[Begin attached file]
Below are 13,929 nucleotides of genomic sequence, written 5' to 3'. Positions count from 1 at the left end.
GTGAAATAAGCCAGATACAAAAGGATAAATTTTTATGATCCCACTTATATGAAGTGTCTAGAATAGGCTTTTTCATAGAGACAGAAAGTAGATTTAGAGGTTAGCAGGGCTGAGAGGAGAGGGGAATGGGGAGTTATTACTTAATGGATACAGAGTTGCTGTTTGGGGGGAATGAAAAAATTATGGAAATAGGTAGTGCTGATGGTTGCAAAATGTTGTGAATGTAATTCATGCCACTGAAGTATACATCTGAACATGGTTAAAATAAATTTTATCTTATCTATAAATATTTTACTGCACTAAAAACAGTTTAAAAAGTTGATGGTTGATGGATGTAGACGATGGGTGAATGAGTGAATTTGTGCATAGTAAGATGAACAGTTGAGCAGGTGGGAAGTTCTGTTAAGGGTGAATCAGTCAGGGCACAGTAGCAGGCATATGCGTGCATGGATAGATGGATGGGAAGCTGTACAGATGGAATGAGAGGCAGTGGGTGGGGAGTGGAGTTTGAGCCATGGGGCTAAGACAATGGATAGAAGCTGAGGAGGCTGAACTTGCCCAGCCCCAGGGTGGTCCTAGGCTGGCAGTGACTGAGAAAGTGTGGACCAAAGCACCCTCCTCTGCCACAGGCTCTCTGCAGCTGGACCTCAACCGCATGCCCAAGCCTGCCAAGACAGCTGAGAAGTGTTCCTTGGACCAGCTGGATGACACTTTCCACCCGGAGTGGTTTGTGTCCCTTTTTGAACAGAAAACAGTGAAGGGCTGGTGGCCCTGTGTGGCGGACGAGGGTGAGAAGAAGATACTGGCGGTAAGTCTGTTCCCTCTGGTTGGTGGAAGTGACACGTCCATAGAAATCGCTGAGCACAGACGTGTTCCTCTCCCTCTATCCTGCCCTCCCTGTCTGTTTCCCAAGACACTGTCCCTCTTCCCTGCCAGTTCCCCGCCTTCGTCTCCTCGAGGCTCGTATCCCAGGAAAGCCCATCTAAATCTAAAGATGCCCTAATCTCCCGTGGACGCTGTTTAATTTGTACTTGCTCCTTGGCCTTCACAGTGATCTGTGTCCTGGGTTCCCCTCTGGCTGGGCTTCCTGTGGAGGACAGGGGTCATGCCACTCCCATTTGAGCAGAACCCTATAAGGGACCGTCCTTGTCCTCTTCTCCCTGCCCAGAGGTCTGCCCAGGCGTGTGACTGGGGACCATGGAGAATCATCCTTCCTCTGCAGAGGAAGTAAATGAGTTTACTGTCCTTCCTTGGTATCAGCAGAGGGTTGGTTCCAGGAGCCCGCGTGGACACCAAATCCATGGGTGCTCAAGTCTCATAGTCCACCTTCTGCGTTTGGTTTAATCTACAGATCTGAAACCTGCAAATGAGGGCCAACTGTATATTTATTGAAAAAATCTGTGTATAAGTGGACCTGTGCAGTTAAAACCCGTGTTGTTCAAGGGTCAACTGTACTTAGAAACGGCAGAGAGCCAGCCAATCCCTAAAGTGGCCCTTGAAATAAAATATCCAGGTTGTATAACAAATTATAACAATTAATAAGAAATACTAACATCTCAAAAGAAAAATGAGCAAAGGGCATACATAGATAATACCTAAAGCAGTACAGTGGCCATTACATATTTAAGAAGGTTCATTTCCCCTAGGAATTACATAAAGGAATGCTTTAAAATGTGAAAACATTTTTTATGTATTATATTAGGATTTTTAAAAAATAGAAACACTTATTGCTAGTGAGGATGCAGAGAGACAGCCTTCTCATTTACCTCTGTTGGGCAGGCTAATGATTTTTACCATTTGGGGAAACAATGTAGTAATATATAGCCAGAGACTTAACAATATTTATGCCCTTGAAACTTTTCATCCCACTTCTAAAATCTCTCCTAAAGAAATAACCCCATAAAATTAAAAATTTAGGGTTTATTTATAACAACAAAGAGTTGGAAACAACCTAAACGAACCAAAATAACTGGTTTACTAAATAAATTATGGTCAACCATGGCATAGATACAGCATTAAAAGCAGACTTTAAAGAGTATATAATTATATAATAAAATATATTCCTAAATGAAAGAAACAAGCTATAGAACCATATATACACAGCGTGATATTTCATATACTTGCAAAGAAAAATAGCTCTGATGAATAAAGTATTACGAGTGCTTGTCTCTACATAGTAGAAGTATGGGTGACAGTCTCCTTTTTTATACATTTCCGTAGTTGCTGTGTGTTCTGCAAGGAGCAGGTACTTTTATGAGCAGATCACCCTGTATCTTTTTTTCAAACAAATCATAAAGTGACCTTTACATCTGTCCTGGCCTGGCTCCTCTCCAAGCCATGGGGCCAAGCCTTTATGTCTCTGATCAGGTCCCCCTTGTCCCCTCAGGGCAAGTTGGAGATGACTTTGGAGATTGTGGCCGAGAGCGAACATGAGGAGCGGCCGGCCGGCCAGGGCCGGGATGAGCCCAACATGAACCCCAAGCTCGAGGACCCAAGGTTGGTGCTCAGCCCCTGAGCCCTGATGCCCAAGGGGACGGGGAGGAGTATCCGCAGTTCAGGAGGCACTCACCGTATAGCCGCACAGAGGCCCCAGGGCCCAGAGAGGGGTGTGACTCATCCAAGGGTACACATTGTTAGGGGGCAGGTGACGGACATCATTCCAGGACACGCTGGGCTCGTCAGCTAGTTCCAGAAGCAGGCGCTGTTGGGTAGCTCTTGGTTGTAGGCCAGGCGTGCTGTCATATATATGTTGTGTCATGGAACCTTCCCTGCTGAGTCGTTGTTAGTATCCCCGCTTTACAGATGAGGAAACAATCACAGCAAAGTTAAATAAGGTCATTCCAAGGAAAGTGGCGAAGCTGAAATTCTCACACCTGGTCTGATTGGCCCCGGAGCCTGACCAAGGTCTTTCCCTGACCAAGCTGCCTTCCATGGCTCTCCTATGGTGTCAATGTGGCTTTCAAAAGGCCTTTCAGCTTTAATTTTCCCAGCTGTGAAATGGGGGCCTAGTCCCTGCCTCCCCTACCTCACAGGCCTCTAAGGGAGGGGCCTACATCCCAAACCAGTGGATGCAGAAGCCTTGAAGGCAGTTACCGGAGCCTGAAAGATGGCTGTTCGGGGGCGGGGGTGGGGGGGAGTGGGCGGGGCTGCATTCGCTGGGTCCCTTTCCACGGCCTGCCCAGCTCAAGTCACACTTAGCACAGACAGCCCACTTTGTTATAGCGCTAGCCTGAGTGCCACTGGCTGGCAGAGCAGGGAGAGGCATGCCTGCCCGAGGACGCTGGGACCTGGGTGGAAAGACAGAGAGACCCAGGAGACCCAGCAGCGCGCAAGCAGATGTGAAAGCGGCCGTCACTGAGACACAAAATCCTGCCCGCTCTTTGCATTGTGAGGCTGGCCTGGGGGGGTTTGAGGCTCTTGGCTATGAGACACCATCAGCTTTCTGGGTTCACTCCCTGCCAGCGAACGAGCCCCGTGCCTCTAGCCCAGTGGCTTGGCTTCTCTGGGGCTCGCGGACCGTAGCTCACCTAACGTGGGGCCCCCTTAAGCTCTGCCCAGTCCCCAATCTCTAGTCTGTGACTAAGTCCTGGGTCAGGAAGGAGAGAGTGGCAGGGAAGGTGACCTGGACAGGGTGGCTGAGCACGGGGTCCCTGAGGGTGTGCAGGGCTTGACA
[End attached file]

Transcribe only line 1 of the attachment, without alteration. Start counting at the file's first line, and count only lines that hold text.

Below are 13,929 nucleotides of genomic sequence, written 5' to 3'. Positions count from 1 at the left end.